For six decades, a violent civil war involving guerrilla groups, private armed groups, drug cartels and government forces left hundreds of thousands of people dead and forced nearly seven million to flee their homes. Despite the recent peace agreement, conflict remains and Colombia has one of the highest number of internally displaced people in the world. Poverty and displacement continue to be significant problems.
SCIAF has been working in Colombia since 1985, focusing on promoting peace, helping indigenous and afro-Colombian people to preserve their land, protect their land rights, and protect themselves from threats from illegal mining operations. We’re helping communities who were forced to flee their homes to stand up for their rights and reclaim legal access to their land. We also provide seeds, tools, livestock and training to marginalised communities, so they can grow more food and support themselves.
Focus of our work
- Access to peace & justice: Supporting people to live as families in strong, vibrant communities which are safe, peaceful, and just
- Leadership skills: Training new leaders to advocate for their community's needs, focusing particularly on those most under-represented such as women and minority communities
- Livelihoods: Ensuring families can increase and diversify their income, providing for immediate needs and allowing them to save for the future
- Natural resource management: Supporting Indigenous communities to restore and protect their land, soils, water and environments they live in
- Disaster risk reduction: Helping communities to prepare for and cope with disasters, minimising the risk to lives and livelihoods
- Humanitarian response: Through our local partners, we respond to the humanitarian needs of the most vulnerable, who are affected by conflict-related and natural disasters.
A snapshot of our work in Colombia
Our work in Colombia began in the 1980s, providing disaster relief from events such as the Armero Volcano Tragedy and supporting indigenous communities to improve their income.
Across the 1990s, we focused on peacebuilding in the country as conflict continued and supported those communities that had been displaced. Projects were also started with children and young people, women, and people with disabilities.
We began working in Chocó in 2006, working with Caritas Colombiana and the Diocese of Quibdó to support local community group COCOMOPOCA, who were looking to secure a legal land title for their ancestral territory in Chocó.
Working with COCOMOPOCA in the region of Chocó, we helped secure the legal rights to 73,000 hectares of land for 2,250 Afro-Colombian families. This ruling gave the communities the opportunity to manage, administer and enjoy their ancestral lands.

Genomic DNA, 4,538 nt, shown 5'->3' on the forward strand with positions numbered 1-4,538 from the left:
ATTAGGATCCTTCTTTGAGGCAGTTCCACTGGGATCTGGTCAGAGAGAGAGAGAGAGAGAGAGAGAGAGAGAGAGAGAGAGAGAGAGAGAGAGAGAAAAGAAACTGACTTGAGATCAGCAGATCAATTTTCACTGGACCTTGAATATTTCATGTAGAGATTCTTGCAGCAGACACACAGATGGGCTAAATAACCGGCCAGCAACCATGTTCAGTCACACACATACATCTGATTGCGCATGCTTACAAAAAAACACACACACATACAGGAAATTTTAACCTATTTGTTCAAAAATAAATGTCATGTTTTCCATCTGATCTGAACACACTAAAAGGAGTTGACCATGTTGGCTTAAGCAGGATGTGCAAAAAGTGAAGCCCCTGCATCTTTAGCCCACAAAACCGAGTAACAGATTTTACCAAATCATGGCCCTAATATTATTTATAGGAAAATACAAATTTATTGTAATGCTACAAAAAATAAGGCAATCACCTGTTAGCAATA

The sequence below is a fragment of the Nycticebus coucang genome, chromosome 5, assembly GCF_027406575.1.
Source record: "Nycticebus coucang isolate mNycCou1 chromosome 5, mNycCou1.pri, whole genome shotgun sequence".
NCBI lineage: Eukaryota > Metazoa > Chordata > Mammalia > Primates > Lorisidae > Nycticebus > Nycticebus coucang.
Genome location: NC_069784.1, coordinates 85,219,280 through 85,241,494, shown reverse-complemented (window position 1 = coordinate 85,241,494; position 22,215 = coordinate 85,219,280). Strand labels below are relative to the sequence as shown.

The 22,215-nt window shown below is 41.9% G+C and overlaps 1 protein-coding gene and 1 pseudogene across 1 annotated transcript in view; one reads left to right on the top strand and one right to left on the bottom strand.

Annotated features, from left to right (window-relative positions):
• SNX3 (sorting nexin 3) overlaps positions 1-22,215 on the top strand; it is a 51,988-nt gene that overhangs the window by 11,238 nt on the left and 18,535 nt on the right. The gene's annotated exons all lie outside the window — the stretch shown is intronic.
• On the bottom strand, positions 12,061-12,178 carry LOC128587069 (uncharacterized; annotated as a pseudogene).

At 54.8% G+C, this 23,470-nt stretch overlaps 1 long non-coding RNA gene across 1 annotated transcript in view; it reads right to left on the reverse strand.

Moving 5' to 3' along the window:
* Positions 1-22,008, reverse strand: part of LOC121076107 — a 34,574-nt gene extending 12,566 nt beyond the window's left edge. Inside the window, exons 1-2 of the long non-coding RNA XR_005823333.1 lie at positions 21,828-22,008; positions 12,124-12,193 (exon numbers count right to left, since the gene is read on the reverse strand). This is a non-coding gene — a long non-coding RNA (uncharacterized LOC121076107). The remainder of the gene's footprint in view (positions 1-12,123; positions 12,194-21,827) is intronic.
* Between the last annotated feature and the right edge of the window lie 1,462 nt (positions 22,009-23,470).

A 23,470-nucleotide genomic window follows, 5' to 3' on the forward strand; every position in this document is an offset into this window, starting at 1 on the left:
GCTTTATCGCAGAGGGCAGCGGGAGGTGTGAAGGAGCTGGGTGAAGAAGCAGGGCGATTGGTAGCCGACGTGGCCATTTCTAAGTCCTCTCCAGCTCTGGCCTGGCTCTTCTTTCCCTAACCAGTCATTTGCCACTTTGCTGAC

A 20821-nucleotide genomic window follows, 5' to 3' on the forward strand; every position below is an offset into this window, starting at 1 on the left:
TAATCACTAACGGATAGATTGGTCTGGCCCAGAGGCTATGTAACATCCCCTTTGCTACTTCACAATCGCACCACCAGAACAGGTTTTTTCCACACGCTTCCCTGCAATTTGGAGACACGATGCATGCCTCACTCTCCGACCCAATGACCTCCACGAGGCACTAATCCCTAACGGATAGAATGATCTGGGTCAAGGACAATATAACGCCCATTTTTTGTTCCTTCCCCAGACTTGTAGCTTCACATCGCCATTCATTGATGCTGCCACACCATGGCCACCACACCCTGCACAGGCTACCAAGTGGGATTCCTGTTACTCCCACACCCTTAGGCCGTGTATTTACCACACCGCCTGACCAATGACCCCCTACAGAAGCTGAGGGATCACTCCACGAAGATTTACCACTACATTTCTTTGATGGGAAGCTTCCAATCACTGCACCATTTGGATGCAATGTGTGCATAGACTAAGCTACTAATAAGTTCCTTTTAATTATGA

From 2014-2017 we ran an EU funded €1.1m programme with three dioceses in Chocó. 11,000 participants from 270 Afro-Colombian, Indigenous and Mestizo communities were supported to increase their autonomy over their ancestral territories and increase food security.
SCIAF-supported work, led by our local partners, resulted in a ground-breaking constitutional court ruling in 2016 (T-622) recognising the River Atrato as a bearer of rights, and committing the State to its conservation, protection, maintenance, and restoration.
Since 2016, we have worked with the River Guardians, community leaders who represent the River Atrato, and have helped coordinate a team of international experts in support of the river (Universities of Glasgow, Nottingham, and Portsmouth).
With support from the Scottish Government, we began supporting Venezuelan refugees in Colombia. Over 13,000 refugees were provided with food, hygiene kits, clothing, emergency shelter and psychosocial support.
For the first time, we started using rugby as the main tool in one of our projects. Working along the Pacific Coast of Colombia, we’re harnessing the power of sport to transform the lives of 650 young people and their families through Rugby4Peace.
We welcomed visitors from the River Atrato Guardians, Siembra, and Caritas Colombiana to Glasgow for COP26, to share their experiences of climate change in Colombia, and the role local communities can play to mitigate and adapt to climate change.
Camilo was born with learning difficulties and used to struggle to concentrate in class. He needed specialist care and support, but his family couldn’t afford the costs. Life was tough, and Camilo would often get frustrated.
However, thanks to our Rugby for Peace project in Colombia, Camilo was able to join other children in the neighbourhood playing sport – he made lots of new friends, learnt new skills and was able to burn off extra energy.
“He gets involved, he plays, he communicates, accommodates his teammates and motivates them,” says coach Carolina, “he is always there waiting when I arrive. The kids of Chambacú in Colombia have had difficult lives but they benefit a lot from the programme. When he is playing, his limitations do not exist.”
Watch our Rugby for Peace Documentary
Our work in Colombia is supported by: